Noir City: THE LONG HAUL and BLACK GRAVEL – plus an important update

It breaks my heart to share this news, but the rest of this year’s Noir City festival has been cancelled due to Covid-19 restrictions.

Our beloved Noir City family does tend to skew older and I totally understand and support this decision on the part of the American Cinematheque and the Film Noir Foundation. If you can afford to do so, please consider donating to either or both of these organizations to make up for the financial squeeze they will experience from the last minute cancellation.

Meanwhile, panic in the Hollywood streets nothwithstanding, I’ll still be soldiering on with my write ups from here at the Fausthaus. Having been a pants-free work-at-home freelancer for years, this social distancing shit is my jam. Self-quarantine, but with movies. And I hope all you Faustketeers will continue to play along.

So, on to the flicks.

Remember a few days ago, when I was bitching about FLY BY NIGHT because it was way too cheerful and upbeat for my taste. Well, there was no such issue with last night’s bleak, grim, and profoundly grown-up double bill.

To kick off the evening, we had a little Q and A with Alan Rode and the charming and lovely Victoria Mature, who had all kinds of quirky and heartwarming stories about her father Victor and his abiding love of animals in general and shelter dogs in particular. Stick a pin in that warm, fuzzy sentiment, because you’re gonna need it later.

Right, ok, the movies. First up a flick staring this cute puppy (and also some humans, whatevs) THE LONG HAUL.

My glib, Twitter-length review of this flick is “Wages of Fear with Diana Dors as the nitroglycerin.” But man, it’s so much more than that.

At the behest of his homesick British wife, an American serviceman (Mature) gets a job driving trucks between Liverpool and Glasgow. He swiftly finds himself mixed up with mobsters, and of course there’s a blonde involved. Not just any blonde.

I mean…

From the description, this all sounds like your standard issue Film Noir building blocks, and don’t get me wrong, I love those blocks. Every single one of these elements are right up my dark alley. But yet this film manages to transcend the cliches and present a much more complex, adult story. I loved all the lines and hard living in Vic Mature’s older, more careworn face and you could see in his eyes how much the character had to lose. Diana Dors’ character Lynn could have been a token trashy moll, but she comes off as relatable, vulnerable and ultimately doomed.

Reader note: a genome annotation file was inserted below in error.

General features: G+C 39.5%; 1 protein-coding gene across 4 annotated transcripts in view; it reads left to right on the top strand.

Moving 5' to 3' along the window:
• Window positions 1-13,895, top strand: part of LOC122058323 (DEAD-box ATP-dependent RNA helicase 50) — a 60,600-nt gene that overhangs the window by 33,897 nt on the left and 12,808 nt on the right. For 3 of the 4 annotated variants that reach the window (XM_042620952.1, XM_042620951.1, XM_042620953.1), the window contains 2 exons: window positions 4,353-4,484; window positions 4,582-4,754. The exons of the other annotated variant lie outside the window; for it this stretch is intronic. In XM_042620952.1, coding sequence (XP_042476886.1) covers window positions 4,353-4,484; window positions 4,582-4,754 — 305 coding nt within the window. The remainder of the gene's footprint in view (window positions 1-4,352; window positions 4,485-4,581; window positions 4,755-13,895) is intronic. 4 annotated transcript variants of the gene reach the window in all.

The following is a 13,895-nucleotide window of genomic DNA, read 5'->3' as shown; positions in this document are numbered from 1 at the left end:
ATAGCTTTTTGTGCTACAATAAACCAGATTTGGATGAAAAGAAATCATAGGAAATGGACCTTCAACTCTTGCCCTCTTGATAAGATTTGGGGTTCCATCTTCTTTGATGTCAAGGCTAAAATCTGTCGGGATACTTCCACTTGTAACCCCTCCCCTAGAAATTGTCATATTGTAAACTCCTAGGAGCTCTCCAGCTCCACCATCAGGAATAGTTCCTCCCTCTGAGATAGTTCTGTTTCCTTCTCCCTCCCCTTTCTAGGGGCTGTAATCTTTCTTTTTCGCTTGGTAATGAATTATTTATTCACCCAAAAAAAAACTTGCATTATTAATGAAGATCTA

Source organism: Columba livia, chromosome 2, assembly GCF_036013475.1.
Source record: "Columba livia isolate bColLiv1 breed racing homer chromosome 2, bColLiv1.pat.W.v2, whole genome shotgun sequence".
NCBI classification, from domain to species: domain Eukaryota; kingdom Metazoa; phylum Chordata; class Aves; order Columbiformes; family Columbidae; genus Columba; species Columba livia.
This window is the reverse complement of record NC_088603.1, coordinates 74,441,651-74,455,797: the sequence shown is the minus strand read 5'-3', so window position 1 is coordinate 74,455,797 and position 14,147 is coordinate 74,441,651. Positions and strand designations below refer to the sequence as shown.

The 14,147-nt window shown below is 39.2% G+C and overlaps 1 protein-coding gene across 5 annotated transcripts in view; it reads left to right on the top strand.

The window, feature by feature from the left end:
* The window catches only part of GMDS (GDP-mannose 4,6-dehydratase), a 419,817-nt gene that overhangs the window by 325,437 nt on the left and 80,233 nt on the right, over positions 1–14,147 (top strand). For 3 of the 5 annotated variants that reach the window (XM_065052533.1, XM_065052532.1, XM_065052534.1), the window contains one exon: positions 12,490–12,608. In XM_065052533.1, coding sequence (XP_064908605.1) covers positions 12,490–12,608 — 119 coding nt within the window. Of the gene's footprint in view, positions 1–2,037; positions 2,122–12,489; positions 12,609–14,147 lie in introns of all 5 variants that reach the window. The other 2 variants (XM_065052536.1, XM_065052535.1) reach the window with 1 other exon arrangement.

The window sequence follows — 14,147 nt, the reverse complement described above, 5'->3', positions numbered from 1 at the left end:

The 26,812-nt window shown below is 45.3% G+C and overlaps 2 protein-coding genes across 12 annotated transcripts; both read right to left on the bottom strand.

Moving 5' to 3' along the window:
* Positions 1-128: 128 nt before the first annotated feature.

Ok, the spoiler issue. There are some plot elements I’d really love to talk about, but I hate to give away major twists. I’ll just tell you that there is one brilliant and unexpected twist in particular that really stunned me. Also, a weirdly noble down ending that felt pitch perfect, especially regarding Lynn’s fate. So do whatever you have to do to see this flick. Highly recommended.

Side note for the soft-hearted: The cute puppy was fine in the end. The kid (named Butch!) not so much. (Told you there was a lot of kid harm and death in this year’s line up.)

Right ok, on to BLACK GRAVEL.

The first thing I have to tell you about this flick is the distinct reactions I kept on getting from people who had seen it when I asked about it. They would get this thousand yard stare and just repeat the title in a hushed tone like it might hear them talking about it and come back to kick their ass again.

Second, remember that cute puppy in the previous film, who survived a wild fist fight at the trucking company and still lived happily ever after? Well, there’s a cute dog in this movie too, and it doesn’t work out so well for him. If you can’t tolerate animal cruelty or death, you’ll want to skip this flick.

There’s also some nasty anti-Semitic stuff, though it feels like more like character beats than a part of the movie’s underlying message. More on that later, but my point is, this is a rough one all around, kids. You’ve been warned.

BLACK GRAVEL starts with a trucker killing a dog with a rock and it’s all down hill from there. This a bleak, unflinching movie about the mundane and matter-of-fact ugliness and depravity lurking in the hearts of ordinary people during the strange aftermath of one of the darkest periods in recent history.